ANC POLICY ON XENOPHOBIA

XENOPHOBIA: INTOLERANCE TOWARDS FELLOW AFRICANS MUST BE TACKLED

ANC Today, Volume 1 No. 31 August 2001


A marked rise in recent years in the number of immigrants to South Africa has been accompanied by an increase in visible acts of xenophobia against non-South Africans, particularly those from other African countries. Xenophobia - hatred of foreigners - is one the global problems which the World Conference against Racism aims to address when it meets in Durban at the end of the month.

The xenophobic sentiments evident in parts of South Africa runs against the current of the country's main political traditions, and is in sharp conflict with the strong non-racial culture of the majority of its people. At its formation in 1912 the African National Congress became the pivot of African unity in South Africa and beyond. Its broad, outward-looking nationalism reflected both the humanist traditions of African democratic inclusiveness and the universalist values of the major religions of the world. The ANC's formation stirred the imagination of our continent. African National Congresses were formed in Zimbabwe, Zambia and even as far a field as Uganda. Our anthem, 'Nkosi Sikelel'iAfrika', which is sung in a host of Southern African nations, is a reflection of the pan -African vision and unity for which the ANC has always stood.

The governments and peoples of the African continent played a central role in the achievement of democracy and non-racialism in South Africa. In these countries, South African exiles would sing: "Mozambican people/ Oh lovely people/ Though we are so far from home/ We will love you and respect you/For the things you've done for us."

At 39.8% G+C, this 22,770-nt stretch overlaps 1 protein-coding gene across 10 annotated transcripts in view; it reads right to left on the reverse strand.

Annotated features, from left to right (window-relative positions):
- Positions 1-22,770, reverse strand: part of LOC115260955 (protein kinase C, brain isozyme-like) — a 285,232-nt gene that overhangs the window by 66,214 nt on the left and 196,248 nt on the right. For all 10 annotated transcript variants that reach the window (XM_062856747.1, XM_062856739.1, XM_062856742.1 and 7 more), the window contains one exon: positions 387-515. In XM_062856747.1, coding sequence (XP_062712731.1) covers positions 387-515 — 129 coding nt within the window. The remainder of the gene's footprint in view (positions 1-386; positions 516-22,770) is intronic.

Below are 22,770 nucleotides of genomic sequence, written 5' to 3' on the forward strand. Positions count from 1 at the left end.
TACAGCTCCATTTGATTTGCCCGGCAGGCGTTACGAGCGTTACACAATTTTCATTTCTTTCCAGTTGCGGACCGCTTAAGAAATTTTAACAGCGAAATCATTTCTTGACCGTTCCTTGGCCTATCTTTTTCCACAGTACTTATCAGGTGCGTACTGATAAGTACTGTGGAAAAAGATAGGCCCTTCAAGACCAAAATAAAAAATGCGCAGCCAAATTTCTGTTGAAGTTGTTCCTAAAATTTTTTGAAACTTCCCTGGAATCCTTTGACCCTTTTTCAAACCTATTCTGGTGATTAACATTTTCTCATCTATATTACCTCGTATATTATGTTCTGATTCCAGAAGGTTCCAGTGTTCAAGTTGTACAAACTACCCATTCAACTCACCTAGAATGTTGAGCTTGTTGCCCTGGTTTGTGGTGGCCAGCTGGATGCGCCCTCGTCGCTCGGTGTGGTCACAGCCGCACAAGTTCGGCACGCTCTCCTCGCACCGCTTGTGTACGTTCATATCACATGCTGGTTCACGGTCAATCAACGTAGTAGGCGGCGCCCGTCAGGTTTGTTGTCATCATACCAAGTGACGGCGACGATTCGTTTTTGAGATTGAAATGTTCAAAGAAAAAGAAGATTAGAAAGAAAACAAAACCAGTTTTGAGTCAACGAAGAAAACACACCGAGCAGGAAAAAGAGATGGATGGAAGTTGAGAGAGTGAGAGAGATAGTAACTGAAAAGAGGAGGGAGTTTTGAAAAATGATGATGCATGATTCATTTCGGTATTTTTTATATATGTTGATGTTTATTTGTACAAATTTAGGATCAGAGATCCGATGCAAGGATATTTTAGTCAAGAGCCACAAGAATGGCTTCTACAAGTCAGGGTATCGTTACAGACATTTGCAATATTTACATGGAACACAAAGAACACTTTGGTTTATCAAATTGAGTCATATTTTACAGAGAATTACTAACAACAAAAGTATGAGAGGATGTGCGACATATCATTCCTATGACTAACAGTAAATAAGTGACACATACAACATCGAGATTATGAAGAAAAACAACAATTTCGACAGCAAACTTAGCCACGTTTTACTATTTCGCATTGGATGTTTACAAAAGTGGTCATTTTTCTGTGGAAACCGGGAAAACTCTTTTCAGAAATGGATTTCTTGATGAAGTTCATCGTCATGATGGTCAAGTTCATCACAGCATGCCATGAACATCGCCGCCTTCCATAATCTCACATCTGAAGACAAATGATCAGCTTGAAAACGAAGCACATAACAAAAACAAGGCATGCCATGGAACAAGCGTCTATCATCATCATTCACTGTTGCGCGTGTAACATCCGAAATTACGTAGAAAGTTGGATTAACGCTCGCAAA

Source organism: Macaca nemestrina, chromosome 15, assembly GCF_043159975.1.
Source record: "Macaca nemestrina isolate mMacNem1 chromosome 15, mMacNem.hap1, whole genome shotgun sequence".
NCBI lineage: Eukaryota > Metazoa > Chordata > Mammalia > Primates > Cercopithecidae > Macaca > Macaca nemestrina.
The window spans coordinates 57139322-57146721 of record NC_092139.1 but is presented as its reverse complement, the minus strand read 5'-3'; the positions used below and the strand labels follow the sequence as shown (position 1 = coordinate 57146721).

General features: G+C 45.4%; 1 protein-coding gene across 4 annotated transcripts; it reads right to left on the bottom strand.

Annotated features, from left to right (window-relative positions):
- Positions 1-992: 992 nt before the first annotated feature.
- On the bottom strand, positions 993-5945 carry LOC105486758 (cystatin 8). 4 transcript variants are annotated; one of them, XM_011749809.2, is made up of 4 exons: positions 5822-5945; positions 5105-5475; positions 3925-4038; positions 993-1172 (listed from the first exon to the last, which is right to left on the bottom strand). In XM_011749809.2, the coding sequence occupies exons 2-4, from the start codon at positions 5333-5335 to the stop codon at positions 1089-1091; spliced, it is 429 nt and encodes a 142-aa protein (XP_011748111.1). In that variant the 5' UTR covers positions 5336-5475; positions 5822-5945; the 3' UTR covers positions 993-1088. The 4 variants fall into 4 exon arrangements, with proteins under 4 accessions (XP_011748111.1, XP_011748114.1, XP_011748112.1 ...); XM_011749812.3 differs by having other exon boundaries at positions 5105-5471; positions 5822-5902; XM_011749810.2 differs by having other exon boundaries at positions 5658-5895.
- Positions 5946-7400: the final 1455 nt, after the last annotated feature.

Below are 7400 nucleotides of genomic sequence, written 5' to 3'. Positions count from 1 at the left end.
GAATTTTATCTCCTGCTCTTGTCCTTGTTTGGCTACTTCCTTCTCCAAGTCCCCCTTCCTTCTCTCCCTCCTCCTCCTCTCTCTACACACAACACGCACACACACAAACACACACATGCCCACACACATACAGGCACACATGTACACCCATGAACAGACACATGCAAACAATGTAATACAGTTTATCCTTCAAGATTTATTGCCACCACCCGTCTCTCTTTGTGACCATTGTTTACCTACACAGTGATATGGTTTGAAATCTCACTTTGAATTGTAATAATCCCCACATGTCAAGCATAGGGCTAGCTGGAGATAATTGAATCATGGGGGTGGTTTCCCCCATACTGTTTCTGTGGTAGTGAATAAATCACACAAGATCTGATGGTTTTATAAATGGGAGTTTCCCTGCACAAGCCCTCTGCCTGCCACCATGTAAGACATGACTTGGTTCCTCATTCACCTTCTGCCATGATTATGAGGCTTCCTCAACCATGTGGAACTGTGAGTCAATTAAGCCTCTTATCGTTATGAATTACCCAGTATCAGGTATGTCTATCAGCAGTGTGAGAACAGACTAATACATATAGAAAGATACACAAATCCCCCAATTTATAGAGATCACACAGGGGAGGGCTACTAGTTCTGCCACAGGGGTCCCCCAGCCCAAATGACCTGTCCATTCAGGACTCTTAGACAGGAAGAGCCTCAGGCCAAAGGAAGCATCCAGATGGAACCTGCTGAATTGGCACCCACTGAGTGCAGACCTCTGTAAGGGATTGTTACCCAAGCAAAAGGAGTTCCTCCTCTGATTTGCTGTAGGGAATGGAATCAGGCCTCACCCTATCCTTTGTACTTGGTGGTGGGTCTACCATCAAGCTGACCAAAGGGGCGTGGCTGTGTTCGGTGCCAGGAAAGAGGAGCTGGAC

The contribution of these countries to liberation in South Africa cost them severe economic and political destabilisation by the apartheid regime, causing damaged from which many have yet to recover. However, as South Africa proceeds to extend public goods and services to the once-excluded majority, and reallocate scarce resources, unfounded perceptions of the additional burden created by migrants, especially from sub-Saharan Africa, have contributed to friction and in some cases xenophobia. In certain instances xenophobic feelings have manifested themselves in incidents of violent attack.

The instance of xenophobia in South Africa is largely linked to immigration. The South African government last year repatriated 170,000 people. The great majority of these people were undocumented immigrants from various countries in Africa. One hundred thousand came from Mozambique, 50,000 from Zimbabwe, 6,000 from Lesotho and 3,500 each from Swaziland and Malawi.

The figures do not tell the whole story of undocumented immigrants who cross South Africa's borders in search of safety and better opportunities. There are thousands of foreign nationals who, while they do not possess legalising documents, stay undetected in the country for long periods of time. In addition, there are thousands of immigrants from the continent who are refugees and others who hold various types of permits, including documents for work and study purposes.

The increased immigration was a predictable consequence of South Africa's democratic breakthrough in 1994. More immigrants, and not less, are going to come to South Africa. This will continue to be the case each year until both the political and economic conditions on the continent change for the better and Africa has been fully integrated into the global economy, as envisaged in the Millennium Partnership for the African Recovery Programme.

It was obvious the new conditions of democracy, peace, justice and prosperity in South Africa would bring to the country many immigrants, especially from the African continent. The new arrivals would, in the main, include asylum seekers from the political conflicts still raging in some parts of the continent as well as economic refugees from hunger and want in their own countries.